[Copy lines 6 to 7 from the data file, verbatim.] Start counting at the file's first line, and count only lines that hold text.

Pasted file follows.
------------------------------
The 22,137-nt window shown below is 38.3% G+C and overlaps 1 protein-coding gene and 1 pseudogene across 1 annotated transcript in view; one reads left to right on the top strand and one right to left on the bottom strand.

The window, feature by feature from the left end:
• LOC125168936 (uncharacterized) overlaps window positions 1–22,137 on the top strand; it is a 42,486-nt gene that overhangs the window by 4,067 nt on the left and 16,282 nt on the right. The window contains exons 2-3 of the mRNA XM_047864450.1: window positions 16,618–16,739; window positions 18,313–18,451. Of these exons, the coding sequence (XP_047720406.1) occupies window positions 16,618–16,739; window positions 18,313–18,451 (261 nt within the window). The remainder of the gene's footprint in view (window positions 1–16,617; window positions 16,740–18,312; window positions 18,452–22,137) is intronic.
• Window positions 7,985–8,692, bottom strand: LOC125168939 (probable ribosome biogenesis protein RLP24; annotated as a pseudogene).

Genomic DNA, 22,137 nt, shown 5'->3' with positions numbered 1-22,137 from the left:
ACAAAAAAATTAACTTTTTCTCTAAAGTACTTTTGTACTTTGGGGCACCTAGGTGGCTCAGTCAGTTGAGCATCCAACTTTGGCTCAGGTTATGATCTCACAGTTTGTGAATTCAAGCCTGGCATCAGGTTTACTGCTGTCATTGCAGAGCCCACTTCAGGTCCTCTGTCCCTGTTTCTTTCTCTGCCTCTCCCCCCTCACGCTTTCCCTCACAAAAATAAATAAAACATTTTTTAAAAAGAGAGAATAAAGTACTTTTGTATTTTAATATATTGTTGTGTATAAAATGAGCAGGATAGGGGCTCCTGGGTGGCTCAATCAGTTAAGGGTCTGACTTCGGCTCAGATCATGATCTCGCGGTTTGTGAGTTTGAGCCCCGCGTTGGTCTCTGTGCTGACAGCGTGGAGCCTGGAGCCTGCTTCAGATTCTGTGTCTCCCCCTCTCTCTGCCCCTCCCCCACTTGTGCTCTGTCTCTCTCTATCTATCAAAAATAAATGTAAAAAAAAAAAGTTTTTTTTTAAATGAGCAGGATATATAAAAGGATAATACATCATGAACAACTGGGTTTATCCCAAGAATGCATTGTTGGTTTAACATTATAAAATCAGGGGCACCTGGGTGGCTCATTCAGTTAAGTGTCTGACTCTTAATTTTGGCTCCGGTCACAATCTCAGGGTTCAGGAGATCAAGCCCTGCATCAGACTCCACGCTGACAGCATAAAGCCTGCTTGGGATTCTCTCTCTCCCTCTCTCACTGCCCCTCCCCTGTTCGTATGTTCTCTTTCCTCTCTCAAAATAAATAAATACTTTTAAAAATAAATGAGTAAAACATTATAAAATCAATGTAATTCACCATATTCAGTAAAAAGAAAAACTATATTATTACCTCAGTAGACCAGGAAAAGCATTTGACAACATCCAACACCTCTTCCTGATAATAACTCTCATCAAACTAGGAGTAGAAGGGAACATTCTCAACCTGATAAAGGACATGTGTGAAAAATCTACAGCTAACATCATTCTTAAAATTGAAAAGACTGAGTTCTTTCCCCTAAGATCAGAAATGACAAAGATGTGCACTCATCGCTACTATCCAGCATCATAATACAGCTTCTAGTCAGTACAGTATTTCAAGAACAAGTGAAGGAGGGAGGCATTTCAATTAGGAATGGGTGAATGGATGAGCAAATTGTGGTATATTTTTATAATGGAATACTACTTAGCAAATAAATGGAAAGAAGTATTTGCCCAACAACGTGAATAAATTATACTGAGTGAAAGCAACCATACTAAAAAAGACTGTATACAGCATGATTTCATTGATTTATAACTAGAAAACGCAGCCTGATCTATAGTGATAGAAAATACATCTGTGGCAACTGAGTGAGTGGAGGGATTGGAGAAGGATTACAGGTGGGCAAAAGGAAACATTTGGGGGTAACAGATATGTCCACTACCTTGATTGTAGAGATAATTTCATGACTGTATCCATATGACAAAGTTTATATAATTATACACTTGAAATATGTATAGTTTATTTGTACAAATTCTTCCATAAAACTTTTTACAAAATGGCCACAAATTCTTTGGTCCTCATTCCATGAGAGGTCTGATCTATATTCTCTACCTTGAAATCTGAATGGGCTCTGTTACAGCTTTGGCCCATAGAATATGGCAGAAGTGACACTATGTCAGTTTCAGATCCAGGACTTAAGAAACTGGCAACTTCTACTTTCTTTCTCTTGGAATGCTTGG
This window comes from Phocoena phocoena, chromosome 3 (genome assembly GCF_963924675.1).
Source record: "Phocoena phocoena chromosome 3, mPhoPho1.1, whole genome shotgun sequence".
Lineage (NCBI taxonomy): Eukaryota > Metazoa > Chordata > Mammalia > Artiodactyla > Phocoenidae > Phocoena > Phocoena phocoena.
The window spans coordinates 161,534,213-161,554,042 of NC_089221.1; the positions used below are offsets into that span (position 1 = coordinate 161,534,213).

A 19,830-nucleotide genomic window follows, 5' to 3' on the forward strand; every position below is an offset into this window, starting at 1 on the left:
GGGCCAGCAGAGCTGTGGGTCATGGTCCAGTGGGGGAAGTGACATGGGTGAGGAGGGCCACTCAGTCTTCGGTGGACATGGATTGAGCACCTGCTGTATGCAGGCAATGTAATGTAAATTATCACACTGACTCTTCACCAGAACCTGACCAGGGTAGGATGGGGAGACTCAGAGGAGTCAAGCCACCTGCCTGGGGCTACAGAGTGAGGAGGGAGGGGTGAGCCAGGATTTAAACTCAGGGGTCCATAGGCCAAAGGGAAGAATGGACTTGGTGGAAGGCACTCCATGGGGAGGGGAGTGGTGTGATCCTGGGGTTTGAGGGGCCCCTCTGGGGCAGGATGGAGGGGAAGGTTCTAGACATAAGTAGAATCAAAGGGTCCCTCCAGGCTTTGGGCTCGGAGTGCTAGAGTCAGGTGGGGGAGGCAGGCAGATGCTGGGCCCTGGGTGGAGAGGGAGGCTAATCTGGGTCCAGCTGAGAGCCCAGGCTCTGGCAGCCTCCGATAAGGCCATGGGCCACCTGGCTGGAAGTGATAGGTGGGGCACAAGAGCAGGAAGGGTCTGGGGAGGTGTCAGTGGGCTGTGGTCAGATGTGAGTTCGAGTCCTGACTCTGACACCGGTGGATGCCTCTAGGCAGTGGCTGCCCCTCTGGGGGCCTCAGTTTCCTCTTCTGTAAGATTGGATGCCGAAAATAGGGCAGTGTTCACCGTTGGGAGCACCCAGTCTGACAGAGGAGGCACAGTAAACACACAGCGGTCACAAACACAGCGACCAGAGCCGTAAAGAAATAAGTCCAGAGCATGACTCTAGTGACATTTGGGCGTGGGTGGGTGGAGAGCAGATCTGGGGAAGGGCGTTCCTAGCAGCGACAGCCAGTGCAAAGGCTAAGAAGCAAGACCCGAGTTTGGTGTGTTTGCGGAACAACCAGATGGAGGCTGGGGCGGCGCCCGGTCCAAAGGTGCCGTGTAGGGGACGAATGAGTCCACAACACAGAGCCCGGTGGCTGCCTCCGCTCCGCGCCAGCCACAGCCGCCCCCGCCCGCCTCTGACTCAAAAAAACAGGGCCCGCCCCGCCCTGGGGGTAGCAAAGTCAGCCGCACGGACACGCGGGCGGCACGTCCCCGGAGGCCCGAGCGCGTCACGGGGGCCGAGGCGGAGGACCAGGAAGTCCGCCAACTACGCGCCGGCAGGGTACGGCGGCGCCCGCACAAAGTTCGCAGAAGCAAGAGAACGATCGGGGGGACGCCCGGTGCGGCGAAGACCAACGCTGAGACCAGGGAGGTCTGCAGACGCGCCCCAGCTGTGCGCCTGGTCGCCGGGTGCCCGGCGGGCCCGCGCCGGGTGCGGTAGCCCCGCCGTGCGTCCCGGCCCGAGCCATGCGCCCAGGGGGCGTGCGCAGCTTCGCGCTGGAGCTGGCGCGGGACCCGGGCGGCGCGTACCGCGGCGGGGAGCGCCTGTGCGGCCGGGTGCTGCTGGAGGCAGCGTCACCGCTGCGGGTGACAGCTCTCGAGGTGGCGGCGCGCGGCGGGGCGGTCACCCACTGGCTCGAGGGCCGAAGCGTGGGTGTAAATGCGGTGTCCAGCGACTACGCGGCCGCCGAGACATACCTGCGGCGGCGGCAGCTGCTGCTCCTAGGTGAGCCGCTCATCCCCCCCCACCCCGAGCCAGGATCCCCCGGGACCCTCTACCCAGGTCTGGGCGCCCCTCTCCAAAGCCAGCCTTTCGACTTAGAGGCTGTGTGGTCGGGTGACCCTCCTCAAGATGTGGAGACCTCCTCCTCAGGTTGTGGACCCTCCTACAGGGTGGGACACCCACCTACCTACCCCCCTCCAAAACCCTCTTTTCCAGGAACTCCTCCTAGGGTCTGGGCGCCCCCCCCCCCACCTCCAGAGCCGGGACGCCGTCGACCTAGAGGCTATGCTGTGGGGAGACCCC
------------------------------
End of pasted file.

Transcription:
ACAAAAAAATTAACTTTTTCTCTAAAGTACTTTTGTACTTTGGGGCACCTAGGTGGCTCAGTCAGTTGAGCATCCAACTTTGGCTCAGGTTATGATCTCACAGTTTGTGAATTCAAGCCTGGCATCAGGTTTACTGCTGTCATTGCAGAGCCCACTTCAGGTCCTCTGTCCCTGTTTCTTTCTCTGCCTCTCCCCCCTCACGCTTTCCCTCACAAAAATAAATAAAACATTTTTTAAAAAGAGAGAATAAAGTACTTTTGTATTTTAATATATTGTTGTGTATAAAATGAGCAGGATAGGGGCTCCTGGGTGGCTCAATCAGTTAAGGGTCTGACTTCGGCTCAGATCATGATCTCGCGGTTTGTGAGTTTGAGCCCCGCGTTGGTCTCTGTGCTGACAGCGTGGAGCCTGGAGCCTGCTTCAGATTCTGTGTCTCCCCCTCTCTCTGCCCCTCCCCCACTTGTGCTCTGTCTCTCTCTATCTATCAAAAATAAATGTAAAAAAAAAAAGTTTTTTTTTAAATGAGCAGGATATATAAAAGGATAATACATCATGAACAACTGGGTTTATCCCAAGAATGCATTGTTGGTTTAACATTATAAAATCAGGGGCACCTGGGTGGCTCATTCAGTTAAGTGTCTGACTCTTAATTTTGGCTCCGGTCACAATCTCAGGGTTCAGGAGATCAAGCCCTGCATCAGACTCCACGCTGACAGCATAAAGCCTGCTTGGGATTCTCTCTCTCCCTCTCTCACTGCCCCTCCCCTGTTCGTATGTTCTCTTTCCTCTCTCAAAATAAATAAATACTTTTAAAAATAAATGAGTAAAACATTATAAAATCAATGTAATTCACCATATTCAGTAAAAAGAAAAACTATATTATTACCTCAGTAGACCAGGAAAAGCATTTGACAACATCCAACACCTCTTCCTGATAATAACTCTCATCAAACTAGGAGTAGAAGGGAACATTCTCAACCTGATAAAGGACATGTGTGAAAAATCTACAGCTAACATCATTCTTAAAATTGAAAAGACTGAGTTCTTTCCCCTAAGATCAGAAATGACAAAGATGTGCACTCATCGCTACTATCCAGCATCATAATACAGCTTCTAGTCAGTACAGTATTTCAAGAACAAGTGAAGGAGGGAGGCATTTCAATTAGGAATGGGTGAATGGATGAGCAAATTGTGGTATATTTTTATAATGGAATACTACTTAGCAAATAAATGGAAAGAAGTATTTGCCCAACAACGTGAATAAATTATACTGAGTGAAAGCAACCATACTAAAAAAGACTGTATACAGCATGATTTCATTGATTTATAACTAGAAAACGCAGCCTGATCTATAGTGATAGAAAATACATCTGTGGCAACTGAGTGAGTGGAGGGATTGGAGAAGGATTACAGGTGGGCAAAAGGAAACATTTGGGGGTAACAGATATGTCCACTACCTTGATTGTAGAGATAATTTCATGACTGTATCCATATGACAAAGTTTATATAATTATACACTTGAAATATGTATAGTTTATTTGTACAAATTCTTCCATAAAACTTTTTACAAAATGGCCACAAATTCTTTGGTCCTCATTCCATGAGAGGTCTGATCTATATTCTCTACCTTGAAATCTGAATGGGCTCTGTTACAGCTTTGGCCCATAGAATATGGCAGAAGTGACACTATGTCAGTTTCAGATCCAGGACTTAAGAAACTGGCAACTTCTACTTTCTTTCTCTTGGAATGCTTGG
This window comes from Phocoena phocoena, chromosome 3 (genome assembly GCF_963924675.1).